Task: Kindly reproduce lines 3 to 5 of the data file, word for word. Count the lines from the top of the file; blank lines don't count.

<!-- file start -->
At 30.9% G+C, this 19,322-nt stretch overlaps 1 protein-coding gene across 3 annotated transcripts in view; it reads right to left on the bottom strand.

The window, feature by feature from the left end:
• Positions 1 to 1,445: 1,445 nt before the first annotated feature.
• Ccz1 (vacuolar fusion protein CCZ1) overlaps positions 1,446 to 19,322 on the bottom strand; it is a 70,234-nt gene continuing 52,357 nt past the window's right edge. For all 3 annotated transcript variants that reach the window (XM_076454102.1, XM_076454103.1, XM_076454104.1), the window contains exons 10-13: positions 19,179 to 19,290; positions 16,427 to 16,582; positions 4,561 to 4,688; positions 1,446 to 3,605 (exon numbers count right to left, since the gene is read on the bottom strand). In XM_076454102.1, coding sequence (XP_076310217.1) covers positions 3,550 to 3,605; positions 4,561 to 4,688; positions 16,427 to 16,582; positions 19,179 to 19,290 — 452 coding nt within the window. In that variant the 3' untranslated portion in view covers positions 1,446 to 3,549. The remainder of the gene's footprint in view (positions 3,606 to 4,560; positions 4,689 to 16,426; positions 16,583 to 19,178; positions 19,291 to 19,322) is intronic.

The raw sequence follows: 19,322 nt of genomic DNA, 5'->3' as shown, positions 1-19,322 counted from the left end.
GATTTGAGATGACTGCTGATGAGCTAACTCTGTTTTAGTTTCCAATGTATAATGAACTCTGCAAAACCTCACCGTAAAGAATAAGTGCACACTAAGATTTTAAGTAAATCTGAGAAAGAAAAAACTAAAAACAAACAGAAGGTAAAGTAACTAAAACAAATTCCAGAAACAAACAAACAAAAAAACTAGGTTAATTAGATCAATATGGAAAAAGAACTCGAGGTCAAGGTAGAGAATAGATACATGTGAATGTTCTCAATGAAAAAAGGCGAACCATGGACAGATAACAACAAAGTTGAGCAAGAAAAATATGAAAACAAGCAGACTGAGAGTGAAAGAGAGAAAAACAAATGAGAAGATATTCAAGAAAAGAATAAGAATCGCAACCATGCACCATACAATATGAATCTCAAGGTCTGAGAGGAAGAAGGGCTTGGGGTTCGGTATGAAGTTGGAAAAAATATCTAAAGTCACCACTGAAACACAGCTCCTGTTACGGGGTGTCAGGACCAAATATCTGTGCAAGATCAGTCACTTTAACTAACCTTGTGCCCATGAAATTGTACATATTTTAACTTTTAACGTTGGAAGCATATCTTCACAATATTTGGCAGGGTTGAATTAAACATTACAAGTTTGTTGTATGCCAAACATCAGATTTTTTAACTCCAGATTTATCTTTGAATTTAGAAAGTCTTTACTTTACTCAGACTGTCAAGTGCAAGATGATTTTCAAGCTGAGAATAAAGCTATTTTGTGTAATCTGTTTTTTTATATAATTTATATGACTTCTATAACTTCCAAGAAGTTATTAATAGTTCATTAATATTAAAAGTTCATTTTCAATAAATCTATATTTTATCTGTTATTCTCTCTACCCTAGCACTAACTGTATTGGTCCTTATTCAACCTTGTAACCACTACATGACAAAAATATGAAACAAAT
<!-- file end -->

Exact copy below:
• Positions 1 to 1,445: 1,445 nt before the first annotated feature.
• Ccz1 (vacuolar fusion protein CCZ1) overlaps positions 1,446 to 19,322 on the bottom strand; it is a 70,234-nt gene continuing 52,357 nt past the window's right edge. For all 3 annotated transcript variants that reach the window (XM_076454102.1, XM_076454103.1, XM_076454104.1), the window contains exons 10-13: positions 19,179 to 19,290; positions 16,427 to 16,582; positions 4,561 to 4,688; positions 1,446 to 3,605 (exon numbers count right to left, since the gene is read on the bottom strand). In XM_076454102.1, coding sequence (XP_076310217.1) covers positions 3,550 to 3,605; positions 4,561 to 4,688; positions 16,427 to 16,582; positions 19,179 to 19,290 — 452 coding nt within the window. In that variant the 3' untranslated portion in view covers positions 1,446 to 3,549. The remainder of the gene's footprint in view (positions 3,606 to 4,560; positions 4,689 to 16,426; positions 16,583 to 19,178; positions 19,291 to 19,322) is intronic.

The raw sequence follows: 19,322 nt of genomic DNA, 5'->3' as shown, positions 1-19,322 counted from the left end.